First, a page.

While you might not be familiar with the name Qumulo as of yet, the innovative team of IT professionals is hoping to change that following the closure of their latest round of investments. They’ve maintained a rather inconspicuous and unknown presence as of yet, but that doesn’t mean they’ve been slacking. In fact, after only three years of existence, Qumolo has already received approximately $67 million in investments.
The latest round of funding, a Series B round, netted the startup enterprise no less than $40 million in investments. Originating primarily from the investment firm of Kleiner Perkins Caufield & Byers, the recent funding is already attracting a lot of attention around the industry.
According to Peter Godman, Qumolo’s CEO, the company aims “to be the company the world trusts to store, manage, and curate its data forever.” He went on to say: “The future of storage is really in software. The trick is to make software work really, really well against the kind of hardware you’ll see in all these different operating environments. That’s what we ended up building.” Godman also said: “People say the old way of building software is like artillery — you choose all the angles, fire a shell, and wait 15 seconds to see if it worked or not,” Godman explained. “Our idea is to build heat-seeking missiles where you can course-correct every two weeks along the way. You can do a much better job of hitting your target.”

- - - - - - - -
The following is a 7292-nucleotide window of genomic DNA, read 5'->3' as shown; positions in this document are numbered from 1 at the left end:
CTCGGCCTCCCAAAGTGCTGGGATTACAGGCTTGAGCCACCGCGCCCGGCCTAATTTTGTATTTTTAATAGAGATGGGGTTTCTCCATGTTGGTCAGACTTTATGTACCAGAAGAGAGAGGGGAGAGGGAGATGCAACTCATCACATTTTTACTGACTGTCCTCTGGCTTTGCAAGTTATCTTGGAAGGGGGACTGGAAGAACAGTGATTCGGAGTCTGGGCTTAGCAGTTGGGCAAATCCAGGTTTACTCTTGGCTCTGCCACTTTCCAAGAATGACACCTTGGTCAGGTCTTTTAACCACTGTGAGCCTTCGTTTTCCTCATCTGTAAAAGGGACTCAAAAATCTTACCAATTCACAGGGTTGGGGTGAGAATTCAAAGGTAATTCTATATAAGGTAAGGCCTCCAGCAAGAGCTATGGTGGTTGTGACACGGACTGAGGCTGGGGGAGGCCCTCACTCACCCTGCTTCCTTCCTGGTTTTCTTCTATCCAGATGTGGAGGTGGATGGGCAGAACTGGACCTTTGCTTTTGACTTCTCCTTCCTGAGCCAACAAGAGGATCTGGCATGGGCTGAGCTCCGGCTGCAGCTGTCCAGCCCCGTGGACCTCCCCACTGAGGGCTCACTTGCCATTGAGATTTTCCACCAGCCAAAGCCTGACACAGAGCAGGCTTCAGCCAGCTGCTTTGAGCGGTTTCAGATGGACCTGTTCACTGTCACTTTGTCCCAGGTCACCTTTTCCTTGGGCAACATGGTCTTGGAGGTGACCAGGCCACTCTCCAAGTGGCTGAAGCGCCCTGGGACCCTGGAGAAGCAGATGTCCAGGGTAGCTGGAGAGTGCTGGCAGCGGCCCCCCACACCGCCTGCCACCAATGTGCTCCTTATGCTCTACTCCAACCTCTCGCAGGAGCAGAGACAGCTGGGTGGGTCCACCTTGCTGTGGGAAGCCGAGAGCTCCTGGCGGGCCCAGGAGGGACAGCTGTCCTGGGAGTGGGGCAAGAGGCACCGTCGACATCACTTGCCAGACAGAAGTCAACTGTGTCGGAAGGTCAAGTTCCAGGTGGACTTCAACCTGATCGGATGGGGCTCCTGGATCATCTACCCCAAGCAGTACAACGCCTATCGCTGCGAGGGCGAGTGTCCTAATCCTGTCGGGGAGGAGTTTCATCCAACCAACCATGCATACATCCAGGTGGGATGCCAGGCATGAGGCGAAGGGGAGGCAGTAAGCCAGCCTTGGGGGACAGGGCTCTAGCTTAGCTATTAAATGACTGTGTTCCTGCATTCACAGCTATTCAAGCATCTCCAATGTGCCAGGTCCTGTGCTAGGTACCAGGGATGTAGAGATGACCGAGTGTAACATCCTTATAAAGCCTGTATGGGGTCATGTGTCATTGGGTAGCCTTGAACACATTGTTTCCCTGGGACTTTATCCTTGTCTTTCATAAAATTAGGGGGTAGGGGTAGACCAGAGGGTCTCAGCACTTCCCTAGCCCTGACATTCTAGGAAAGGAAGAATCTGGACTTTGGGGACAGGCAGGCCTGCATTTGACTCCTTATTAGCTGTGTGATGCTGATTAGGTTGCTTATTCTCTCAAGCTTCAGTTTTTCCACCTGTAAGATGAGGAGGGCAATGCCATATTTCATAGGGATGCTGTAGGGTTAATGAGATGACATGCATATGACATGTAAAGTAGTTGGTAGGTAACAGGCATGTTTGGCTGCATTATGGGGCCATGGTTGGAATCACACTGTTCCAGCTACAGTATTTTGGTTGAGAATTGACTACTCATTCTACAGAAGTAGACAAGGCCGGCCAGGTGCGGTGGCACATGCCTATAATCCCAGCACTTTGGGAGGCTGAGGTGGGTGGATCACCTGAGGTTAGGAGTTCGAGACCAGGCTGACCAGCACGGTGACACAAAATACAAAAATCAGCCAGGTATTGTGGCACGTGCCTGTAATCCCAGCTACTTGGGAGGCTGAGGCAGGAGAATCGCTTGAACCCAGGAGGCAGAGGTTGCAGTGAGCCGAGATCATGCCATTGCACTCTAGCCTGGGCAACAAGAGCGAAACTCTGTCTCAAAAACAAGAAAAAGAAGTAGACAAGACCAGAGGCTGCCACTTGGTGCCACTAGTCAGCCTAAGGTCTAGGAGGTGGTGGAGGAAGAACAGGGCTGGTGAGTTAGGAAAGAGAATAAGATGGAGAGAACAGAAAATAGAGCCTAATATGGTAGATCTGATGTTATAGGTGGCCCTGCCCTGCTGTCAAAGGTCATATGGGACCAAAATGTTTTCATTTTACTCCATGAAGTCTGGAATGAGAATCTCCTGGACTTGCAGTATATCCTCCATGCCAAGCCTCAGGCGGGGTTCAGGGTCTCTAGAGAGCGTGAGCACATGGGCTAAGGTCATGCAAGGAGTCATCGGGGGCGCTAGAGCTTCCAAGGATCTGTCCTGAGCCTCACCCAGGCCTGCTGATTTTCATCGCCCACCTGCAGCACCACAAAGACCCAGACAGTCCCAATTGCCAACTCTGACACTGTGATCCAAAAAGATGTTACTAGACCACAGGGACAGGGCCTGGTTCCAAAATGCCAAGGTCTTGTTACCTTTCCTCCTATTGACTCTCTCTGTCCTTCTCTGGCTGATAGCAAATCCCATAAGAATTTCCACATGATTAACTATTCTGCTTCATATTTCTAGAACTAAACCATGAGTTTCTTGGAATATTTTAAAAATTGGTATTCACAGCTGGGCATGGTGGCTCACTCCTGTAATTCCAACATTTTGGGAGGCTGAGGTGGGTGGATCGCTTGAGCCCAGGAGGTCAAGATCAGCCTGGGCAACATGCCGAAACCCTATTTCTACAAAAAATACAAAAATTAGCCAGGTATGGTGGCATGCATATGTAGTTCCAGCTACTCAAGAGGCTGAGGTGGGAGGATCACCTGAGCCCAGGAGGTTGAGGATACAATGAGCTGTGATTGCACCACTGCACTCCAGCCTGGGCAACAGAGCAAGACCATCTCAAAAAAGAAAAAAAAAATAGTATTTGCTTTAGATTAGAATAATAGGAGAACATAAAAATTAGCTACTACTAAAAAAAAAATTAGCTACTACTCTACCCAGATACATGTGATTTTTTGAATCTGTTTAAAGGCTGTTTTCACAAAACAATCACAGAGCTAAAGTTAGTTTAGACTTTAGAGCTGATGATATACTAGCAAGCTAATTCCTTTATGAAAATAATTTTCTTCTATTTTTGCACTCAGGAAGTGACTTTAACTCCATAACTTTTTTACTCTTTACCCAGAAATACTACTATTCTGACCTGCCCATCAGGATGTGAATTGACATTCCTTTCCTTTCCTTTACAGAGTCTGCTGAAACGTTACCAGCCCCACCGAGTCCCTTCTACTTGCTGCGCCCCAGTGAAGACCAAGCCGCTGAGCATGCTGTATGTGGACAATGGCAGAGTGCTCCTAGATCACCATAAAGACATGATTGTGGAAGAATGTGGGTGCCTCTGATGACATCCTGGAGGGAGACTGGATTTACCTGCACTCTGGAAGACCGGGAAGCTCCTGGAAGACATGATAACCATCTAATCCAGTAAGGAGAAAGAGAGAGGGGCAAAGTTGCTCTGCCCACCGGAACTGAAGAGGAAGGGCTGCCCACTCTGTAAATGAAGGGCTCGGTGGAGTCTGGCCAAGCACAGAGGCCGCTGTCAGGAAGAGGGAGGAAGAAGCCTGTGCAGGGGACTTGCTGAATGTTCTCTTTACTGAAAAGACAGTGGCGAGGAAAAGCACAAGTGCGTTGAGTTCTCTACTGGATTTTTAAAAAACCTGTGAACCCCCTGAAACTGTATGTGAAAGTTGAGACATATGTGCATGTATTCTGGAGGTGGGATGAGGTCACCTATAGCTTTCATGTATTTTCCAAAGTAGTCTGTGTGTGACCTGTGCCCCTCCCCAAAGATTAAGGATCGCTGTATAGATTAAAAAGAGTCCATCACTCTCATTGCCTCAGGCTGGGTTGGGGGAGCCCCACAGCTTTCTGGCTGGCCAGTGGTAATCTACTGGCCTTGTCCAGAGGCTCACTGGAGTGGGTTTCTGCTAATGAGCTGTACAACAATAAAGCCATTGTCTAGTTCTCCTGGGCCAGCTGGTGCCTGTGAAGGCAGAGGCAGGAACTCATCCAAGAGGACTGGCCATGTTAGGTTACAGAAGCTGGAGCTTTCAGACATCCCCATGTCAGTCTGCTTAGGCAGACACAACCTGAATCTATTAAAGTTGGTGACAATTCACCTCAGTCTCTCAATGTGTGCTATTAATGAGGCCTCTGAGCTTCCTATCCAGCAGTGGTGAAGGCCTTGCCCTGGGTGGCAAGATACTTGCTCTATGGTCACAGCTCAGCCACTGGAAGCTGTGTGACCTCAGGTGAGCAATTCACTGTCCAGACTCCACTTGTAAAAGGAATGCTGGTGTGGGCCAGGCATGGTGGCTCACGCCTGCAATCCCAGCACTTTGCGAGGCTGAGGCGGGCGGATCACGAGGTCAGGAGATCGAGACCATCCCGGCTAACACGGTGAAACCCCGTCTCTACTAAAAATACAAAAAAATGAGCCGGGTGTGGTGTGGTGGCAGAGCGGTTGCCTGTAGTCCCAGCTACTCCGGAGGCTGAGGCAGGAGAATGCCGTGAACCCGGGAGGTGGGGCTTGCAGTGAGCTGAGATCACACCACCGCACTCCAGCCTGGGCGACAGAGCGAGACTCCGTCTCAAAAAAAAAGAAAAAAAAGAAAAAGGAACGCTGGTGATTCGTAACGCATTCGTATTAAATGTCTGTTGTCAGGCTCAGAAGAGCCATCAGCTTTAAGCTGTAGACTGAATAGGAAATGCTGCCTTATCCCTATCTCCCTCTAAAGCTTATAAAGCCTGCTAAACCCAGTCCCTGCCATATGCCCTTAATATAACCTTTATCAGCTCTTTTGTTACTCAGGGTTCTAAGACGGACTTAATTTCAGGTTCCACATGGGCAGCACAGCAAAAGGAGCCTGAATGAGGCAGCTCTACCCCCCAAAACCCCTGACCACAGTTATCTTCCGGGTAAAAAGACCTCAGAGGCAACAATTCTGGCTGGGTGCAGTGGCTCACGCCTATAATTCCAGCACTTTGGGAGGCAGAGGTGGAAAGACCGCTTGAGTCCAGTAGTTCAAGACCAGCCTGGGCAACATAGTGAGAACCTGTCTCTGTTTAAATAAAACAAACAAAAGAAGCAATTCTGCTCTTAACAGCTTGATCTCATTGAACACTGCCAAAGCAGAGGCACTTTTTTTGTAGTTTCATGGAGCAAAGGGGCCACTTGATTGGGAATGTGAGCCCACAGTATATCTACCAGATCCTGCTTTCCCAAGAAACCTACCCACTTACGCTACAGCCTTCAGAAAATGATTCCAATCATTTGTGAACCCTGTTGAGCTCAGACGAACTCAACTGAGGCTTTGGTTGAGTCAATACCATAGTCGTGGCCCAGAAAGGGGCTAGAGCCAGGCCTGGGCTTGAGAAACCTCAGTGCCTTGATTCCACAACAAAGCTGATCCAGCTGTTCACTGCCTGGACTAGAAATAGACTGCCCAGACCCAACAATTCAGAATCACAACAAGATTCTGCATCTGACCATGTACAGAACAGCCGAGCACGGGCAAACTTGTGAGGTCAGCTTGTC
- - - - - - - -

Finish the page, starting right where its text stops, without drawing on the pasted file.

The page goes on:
Qumolo’s primary mission is to facilitate long-term data storage on behalf of enterprises of all sizes. Not only that, but Qumolo has made it a point to educate their customers on actual resource usage, allocation and origination. Finally, Qumolo wants to explain and identify top resource hogs and increasingly large amounts of data in an effort to minimize the storage of unnecessary data. Doing so will reduce the need for purchasing and maintaining additional storage space in the future.
Godman likened his company’s services to that of modern electric meters, as he said: “Think of it like an electricity meter. It’s one thing to know how much electricity a building is consuming, but it’s another thing to know how that breaks down between offices, data centers, and so forth.”
Qumolo has few competitors in their specific area of expertise. Godman cited DataGravity as a possible contender, but they mainly deal with small and medium-sized businesses. Qumolo, on the other hand, is poised to handle massive amounts of data.
EMC Isilon, an IT firm specializing in large-scale data storage, may offer Qumolo their biggest competition. Founded in 2001, EMC Isilon already has a large customer base and a well-known industry presence.
To find out more information about Qumolo, including detailed investment information, their plans regarding the future of big data storage or anything else, please visit their website at www.qumolo.com. Additionally, those who would prefer to speak with a live company representative can call 206-260-3588. .
Storage Startup Qumulo Raises $40 Million
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